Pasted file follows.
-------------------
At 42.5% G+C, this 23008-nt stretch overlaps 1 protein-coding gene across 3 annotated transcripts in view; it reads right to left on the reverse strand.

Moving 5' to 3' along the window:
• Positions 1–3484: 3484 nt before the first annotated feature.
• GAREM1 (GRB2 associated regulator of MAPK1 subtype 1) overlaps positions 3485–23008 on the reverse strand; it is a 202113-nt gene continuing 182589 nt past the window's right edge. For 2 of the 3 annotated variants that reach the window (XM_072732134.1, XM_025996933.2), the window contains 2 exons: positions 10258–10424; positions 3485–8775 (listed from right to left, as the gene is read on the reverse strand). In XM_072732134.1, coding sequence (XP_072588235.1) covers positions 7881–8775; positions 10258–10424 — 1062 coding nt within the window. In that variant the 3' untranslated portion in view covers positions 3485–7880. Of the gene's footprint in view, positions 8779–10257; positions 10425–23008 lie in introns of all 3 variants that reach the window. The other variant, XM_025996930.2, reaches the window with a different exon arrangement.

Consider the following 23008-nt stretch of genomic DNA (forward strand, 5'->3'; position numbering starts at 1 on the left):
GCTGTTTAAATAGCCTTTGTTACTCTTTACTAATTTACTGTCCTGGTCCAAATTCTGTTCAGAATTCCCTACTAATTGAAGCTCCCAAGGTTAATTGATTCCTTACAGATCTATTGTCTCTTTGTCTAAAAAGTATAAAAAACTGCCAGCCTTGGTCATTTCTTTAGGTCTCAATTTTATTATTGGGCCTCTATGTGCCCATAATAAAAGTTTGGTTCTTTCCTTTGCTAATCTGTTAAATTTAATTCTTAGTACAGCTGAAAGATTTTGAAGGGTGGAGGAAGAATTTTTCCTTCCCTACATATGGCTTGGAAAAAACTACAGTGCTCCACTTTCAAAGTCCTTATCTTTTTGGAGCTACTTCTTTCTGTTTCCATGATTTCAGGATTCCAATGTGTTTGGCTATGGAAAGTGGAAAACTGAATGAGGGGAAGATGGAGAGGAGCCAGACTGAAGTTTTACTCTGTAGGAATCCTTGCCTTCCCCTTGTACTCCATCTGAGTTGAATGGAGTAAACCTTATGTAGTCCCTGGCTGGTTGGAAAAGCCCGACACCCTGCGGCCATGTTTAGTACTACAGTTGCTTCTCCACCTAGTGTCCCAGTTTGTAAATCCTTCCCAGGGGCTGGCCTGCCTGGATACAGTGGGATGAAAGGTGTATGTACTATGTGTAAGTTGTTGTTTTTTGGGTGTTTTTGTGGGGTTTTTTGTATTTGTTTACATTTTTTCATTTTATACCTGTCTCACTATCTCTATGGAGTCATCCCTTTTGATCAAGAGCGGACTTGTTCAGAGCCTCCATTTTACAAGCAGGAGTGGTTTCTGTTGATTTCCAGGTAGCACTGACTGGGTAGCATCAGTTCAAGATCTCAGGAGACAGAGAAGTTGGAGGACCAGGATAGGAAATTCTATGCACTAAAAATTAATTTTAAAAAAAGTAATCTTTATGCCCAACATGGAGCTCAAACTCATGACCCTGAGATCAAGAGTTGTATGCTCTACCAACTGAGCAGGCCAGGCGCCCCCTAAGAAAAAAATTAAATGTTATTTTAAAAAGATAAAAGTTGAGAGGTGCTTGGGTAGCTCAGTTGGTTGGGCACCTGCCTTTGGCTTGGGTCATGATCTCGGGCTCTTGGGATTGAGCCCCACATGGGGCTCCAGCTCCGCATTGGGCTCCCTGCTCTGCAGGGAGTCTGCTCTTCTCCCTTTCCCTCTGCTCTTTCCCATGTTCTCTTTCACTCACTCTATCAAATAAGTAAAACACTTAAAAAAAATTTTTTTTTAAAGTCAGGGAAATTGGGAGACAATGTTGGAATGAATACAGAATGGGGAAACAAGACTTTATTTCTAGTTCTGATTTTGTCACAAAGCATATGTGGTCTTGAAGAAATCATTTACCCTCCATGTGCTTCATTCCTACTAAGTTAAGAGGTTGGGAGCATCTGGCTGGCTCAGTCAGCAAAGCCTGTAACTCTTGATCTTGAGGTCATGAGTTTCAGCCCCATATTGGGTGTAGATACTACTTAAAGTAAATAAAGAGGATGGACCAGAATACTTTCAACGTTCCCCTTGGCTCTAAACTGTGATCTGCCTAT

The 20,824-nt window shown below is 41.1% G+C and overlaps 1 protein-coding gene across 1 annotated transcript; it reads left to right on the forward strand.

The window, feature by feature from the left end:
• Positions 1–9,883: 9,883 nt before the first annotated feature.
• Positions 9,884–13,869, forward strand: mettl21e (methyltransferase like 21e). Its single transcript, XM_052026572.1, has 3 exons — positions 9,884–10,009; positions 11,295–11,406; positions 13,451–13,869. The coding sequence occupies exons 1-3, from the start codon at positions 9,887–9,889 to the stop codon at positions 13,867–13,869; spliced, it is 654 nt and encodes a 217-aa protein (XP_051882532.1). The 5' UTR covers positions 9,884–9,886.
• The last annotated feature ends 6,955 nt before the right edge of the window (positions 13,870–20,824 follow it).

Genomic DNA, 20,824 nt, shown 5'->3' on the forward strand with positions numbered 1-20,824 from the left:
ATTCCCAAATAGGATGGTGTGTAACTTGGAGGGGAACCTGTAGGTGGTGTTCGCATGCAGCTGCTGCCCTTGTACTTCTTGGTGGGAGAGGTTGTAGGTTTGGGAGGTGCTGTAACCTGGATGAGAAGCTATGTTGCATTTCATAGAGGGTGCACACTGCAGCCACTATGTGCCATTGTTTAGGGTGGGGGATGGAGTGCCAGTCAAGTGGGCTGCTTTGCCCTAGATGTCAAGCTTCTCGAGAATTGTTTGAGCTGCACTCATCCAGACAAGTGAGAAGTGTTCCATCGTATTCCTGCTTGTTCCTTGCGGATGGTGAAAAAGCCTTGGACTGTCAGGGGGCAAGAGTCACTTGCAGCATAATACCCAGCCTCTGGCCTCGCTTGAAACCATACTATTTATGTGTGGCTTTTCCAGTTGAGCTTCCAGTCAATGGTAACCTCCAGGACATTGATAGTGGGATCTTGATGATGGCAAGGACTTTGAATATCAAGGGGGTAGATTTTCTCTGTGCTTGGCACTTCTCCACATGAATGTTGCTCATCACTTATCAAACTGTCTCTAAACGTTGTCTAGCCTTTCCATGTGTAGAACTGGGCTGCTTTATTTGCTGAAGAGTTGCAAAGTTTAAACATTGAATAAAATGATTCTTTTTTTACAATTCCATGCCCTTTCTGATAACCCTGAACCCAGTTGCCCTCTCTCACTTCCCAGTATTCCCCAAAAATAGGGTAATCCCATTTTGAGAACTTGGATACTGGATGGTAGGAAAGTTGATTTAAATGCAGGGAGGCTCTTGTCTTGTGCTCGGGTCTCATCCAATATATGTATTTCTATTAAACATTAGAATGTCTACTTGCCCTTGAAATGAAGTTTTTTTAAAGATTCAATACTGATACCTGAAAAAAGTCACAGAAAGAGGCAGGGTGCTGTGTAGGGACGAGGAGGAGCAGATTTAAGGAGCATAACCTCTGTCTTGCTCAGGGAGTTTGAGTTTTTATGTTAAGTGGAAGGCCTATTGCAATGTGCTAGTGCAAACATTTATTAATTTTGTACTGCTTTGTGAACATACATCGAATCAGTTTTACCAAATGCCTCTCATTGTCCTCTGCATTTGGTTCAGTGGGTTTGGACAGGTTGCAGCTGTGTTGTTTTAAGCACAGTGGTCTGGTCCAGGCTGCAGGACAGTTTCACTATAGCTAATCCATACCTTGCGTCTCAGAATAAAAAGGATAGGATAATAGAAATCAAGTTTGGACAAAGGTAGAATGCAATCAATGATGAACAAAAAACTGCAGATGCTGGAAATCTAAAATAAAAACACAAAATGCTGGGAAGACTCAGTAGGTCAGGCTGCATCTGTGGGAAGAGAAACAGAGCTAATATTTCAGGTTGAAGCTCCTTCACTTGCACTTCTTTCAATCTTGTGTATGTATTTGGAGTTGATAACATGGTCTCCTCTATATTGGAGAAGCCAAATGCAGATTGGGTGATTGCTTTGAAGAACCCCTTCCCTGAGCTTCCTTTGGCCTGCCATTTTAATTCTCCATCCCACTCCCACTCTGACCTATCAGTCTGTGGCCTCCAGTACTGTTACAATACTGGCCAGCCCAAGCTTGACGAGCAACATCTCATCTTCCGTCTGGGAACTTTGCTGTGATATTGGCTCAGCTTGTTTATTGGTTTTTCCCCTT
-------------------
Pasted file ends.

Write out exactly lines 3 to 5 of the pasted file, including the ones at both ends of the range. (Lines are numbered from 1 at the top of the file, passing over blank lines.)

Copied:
• Positions 1–3484: 3484 nt before the first annotated feature.
• GAREM1 (GRB2 associated regulator of MAPK1 subtype 1) overlaps positions 3485–23008 on the reverse strand; it is a 202113-nt gene continuing 182589 nt past the window's right edge. For 2 of the 3 annotated variants that reach the window (XM_072732134.1, XM_025996933.2), the window contains 2 exons: positions 10258–10424; positions 3485–8775 (listed from right to left, as the gene is read on the reverse strand). In XM_072732134.1, coding sequence (XP_072588235.1) covers positions 7881–8775; positions 10258–10424 — 1062 coding nt within the window. In that variant the 3' untranslated portion in view covers positions 3485–7880. Of the gene's footprint in view, positions 8779–10257; positions 10425–23008 lie in introns of all 3 variants that reach the window. The other variant, XM_025996930.2, reaches the window with a different exon arrangement.

Consider the following 23008-nt stretch of genomic DNA (forward strand, 5'->3'; position numbering starts at 1 on the left):